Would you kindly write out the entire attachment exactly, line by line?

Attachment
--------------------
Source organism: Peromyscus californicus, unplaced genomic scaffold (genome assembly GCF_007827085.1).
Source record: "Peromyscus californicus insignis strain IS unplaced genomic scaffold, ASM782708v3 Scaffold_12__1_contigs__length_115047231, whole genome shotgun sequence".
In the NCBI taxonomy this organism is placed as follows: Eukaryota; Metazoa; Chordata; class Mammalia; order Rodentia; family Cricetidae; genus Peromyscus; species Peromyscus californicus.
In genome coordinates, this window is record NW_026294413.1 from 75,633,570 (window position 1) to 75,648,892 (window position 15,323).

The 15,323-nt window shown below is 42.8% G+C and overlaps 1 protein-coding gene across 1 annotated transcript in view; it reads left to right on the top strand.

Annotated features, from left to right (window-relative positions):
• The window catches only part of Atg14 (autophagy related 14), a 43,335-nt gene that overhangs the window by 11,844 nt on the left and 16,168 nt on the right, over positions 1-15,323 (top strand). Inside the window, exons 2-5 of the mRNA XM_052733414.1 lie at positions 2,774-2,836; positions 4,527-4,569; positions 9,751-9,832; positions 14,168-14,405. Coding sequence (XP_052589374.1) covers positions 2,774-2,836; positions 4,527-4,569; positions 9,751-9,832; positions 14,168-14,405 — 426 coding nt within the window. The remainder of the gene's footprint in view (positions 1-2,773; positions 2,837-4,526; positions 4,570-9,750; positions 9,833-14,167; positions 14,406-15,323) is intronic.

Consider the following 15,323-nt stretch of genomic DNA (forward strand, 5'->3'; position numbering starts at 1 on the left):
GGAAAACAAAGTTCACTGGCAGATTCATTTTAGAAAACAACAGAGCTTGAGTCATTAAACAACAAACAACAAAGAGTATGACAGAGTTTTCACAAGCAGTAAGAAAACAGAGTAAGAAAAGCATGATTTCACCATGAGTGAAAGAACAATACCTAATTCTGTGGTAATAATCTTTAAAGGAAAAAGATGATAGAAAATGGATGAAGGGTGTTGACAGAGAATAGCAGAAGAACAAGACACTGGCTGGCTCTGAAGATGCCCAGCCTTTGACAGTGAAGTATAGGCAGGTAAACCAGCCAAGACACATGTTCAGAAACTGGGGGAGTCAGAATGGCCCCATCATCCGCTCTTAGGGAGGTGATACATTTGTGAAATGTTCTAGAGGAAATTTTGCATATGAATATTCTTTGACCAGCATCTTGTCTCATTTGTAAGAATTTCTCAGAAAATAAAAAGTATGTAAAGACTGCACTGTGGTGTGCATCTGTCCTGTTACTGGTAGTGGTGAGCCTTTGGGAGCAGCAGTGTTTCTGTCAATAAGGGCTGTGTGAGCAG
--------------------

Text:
Source organism: Peromyscus californicus, unplaced genomic scaffold (genome assembly GCF_007827085.1).
Source record: "Peromyscus californicus insignis strain IS unplaced genomic scaffold, ASM782708v3 Scaffold_12__1_contigs__length_115047231, whole genome shotgun sequence".
In the NCBI taxonomy this organism is placed as follows: Eukaryota; Metazoa; Chordata; class Mammalia; order Rodentia; family Cricetidae; genus Peromyscus; species Peromyscus californicus.
In genome coordinates, this window is record NW_026294413.1 from 75,633,570 (window position 1) to 75,648,892 (window position 15,323).

The 15,323-nt window shown below is 42.8% G+C and overlaps 1 protein-coding gene across 1 annotated transcript in view; it reads left to right on the top strand.

Annotated features, from left to right (window-relative positions):
• The window catches only part of Atg14 (autophagy related 14), a 43,335-nt gene that overhangs the window by 11,844 nt on the left and 16,168 nt on the right, over positions 1-15,323 (top strand). Inside the window, exons 2-5 of the mRNA XM_052733414.1 lie at positions 2,774-2,836; positions 4,527-4,569; positions 9,751-9,832; positions 14,168-14,405. Coding sequence (XP_052589374.1) covers positions 2,774-2,836; positions 4,527-4,569; positions 9,751-9,832; positions 14,168-14,405 — 426 coding nt within the window. The remainder of the gene's footprint in view (positions 1-2,773; positions 2,837-4,526; positions 4,570-9,750; positions 9,833-14,167; positions 14,406-15,323) is intronic.

Consider the following 15,323-nt stretch of genomic DNA (forward strand, 5'->3'; position numbering starts at 1 on the left):
GGAAAACAAAGTTCACTGGCAGATTCATTTTAGAAAACAACAGAGCTTGAGTCATTAAACAACAAACAACAAAGAGTATGACAGAGTTTTCACAAGCAGTAAGAAAACAGAGTAAGAAAAGCATGATTTCACCATGAGTGAAAGAACAATACCTAATTCTGTGGTAATAATCTTTAAAGGAAAAAGATGATAGAAAATGGATGAAGGGTGTTGACAGAGAATAGCAGAAGAACAAGACACTGGCTGGCTCTGAAGATGCCCAGCCTTTGACAGTGAAGTATAGGCAGGTAAACCAGCCAAGACACATGTTCAGAAACTGGGGGAGTCAGAATGGCCCCATCATCCGCTCTTAGGGAGGTGATACATTTGTGAAATGTTCTAGAGGAAATTTTGCATATGAATATTCTTTGACCAGCATCTTGTCTCATTTGTAAGAATTTCTCAGAAAATAAAAAGTATGTAAAGACTGCACTGTGGTGTGCATCTGTCCTGTTACTGGTAGTGGTGAGCCTTTGGGAGCAGCAGTGTTTCTGTCAATAAGGGCTGTGTGAGCAG